Is your pup registered with the LOSH? In France we have the LOF, I believe LOSH is the Belgian equivalent. Sort of like AKC/CKC reg. for USA and Canada. If she's not registered, then do not breed her. Yes, the breed is in low-ish #s in the EU. But you are not doing the official #s a favour if your dog is not even registered. According to the LOF/LOSH if a dog is not papered with them, it cannot even be considered part of X breed. It must be labelled "X-type".
I never saw a corgi in my life until a few months before I got Ace. I do not consider that a bad thing. There are plenty of breeds that have terribly depleted numbers worldwide, not just in one region. Otterhound springs to mind. But I wouldn't want an initiative that just randomly breeds Otterhound-types.
Not to mention that there can be a LOT of heartbreak involved in breeding. What if Pem dies? I know this is a morbid thought, but it is a very real danger. Even with the best help of your veterinarian surgeon, a bitch can die on the operating table. And for what? Because the breed isn't very popular? I believe breeding should be left to those who have a mentor, and are fully prepared for the loss of their bitch in case *everything* goes wrong. Not to mention if it is done correctly (including registration, which your Pem does not have) then it can be extremely costly. There are not a lot of reproduction-specialised vets in the EU so prices will be VERY high.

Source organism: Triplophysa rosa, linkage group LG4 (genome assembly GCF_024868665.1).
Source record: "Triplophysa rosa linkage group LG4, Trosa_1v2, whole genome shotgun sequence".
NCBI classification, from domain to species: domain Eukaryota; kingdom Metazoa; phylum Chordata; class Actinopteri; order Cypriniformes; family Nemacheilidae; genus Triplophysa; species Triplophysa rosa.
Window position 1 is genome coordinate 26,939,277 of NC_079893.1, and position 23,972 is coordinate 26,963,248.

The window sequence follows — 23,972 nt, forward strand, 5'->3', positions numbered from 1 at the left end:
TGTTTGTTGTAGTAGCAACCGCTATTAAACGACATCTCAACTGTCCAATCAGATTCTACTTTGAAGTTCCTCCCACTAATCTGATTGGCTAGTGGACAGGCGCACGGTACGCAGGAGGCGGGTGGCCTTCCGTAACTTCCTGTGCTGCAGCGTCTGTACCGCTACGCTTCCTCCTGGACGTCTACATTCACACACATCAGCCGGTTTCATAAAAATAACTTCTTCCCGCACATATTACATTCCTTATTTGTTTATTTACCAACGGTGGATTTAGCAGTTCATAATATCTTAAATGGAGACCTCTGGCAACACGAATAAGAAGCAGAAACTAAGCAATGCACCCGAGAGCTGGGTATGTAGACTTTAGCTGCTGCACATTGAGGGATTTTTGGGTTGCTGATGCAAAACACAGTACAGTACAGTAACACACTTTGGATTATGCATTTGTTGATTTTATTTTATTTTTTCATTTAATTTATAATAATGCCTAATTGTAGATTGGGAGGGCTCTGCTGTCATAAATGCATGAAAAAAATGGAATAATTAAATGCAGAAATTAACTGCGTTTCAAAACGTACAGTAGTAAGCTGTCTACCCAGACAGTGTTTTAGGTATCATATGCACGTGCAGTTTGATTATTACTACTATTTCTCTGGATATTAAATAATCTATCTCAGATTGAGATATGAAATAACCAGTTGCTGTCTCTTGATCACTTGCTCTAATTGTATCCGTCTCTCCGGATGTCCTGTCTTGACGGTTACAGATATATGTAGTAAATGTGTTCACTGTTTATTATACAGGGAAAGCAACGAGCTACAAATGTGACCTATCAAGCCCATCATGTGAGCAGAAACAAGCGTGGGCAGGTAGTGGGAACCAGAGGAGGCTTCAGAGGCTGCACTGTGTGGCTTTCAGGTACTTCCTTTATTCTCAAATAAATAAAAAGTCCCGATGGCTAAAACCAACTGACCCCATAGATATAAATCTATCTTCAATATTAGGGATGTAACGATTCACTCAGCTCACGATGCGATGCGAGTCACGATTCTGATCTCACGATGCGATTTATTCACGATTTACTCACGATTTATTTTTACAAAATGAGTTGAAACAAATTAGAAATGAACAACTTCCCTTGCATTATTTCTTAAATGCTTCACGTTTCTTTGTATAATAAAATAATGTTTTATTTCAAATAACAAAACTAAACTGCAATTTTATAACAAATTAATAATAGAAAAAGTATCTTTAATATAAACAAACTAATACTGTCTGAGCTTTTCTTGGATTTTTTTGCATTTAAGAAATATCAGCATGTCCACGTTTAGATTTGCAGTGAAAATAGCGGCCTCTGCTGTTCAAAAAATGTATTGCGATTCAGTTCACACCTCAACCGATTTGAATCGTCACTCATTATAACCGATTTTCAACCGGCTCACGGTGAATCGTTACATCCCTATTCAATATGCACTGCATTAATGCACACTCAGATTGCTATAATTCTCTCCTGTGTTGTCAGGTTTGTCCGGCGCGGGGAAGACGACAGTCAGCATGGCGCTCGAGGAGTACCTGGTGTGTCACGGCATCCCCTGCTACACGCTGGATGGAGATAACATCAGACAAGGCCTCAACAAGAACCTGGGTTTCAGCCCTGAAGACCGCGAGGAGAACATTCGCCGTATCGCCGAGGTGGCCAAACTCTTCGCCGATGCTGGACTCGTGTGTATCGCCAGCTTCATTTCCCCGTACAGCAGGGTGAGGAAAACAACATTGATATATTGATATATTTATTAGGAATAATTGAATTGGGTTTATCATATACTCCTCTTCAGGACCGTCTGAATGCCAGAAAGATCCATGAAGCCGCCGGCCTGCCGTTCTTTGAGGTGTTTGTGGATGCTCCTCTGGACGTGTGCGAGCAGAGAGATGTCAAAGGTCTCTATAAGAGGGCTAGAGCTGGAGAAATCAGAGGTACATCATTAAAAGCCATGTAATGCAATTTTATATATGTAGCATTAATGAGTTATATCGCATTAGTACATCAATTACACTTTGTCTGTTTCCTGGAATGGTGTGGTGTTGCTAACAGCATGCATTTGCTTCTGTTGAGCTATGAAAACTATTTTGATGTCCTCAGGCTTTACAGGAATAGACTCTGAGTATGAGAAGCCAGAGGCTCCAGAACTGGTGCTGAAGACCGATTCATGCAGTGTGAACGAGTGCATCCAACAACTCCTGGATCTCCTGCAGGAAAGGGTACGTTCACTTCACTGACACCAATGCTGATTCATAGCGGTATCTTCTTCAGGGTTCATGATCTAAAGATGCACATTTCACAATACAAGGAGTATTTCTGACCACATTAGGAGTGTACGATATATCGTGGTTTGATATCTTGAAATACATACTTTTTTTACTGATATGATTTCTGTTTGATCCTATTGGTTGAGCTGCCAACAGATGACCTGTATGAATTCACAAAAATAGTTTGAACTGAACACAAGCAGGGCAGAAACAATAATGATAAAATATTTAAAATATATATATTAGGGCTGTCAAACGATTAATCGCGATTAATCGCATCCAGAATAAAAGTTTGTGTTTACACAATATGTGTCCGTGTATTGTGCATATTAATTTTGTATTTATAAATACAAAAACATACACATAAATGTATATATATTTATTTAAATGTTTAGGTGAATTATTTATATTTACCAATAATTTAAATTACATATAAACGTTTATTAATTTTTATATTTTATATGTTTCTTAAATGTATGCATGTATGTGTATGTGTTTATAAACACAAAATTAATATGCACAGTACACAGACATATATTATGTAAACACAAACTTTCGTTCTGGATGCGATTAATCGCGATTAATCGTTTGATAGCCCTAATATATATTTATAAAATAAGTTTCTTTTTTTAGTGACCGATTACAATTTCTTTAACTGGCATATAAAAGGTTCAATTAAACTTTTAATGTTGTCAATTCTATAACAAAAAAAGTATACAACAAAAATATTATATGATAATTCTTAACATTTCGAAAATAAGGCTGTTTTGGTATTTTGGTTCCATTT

Breeding also take months worth of time. The easy part is waiting for the pups but then expect them to be with you at least 10 weeks and having the time and space to do it right. I replaced my carpet with flooring so I could have them in pet fences when they got older. I built a special fence outside for them to run also. I slept on the floor in the bathroom a few nights with pregnant momma and awaiting their births. Mine had many pups 8-10 and this meant watching to see if they were all getting to eat and changing out the ones I didn't think were getting as much. Then they also go through the shark faze that means those tiny little teeth grab your feet and bite. I took off work1-2 weeks just for this. Socializing and working with the pups several times daily once they get bigger so you know their personality. Screening potential owners as there were many that I would not sell too. Having a lifetime return policy and many more policies. I am still in contact with several of my pups owners and always willing to answer any questions they may have. Hours and hours of work go into raising a litter. It's wonderful but I no longer have the time or energy to do this.
My females were also trained through our AKC classes and we spent 2 hours each class just driving there and back and each female took at least 2-3 classes (each 8 weeks) of obedience. Sage(my own pup) has her CGC and is a Therapy Dog Inc. dog... the more you do the better.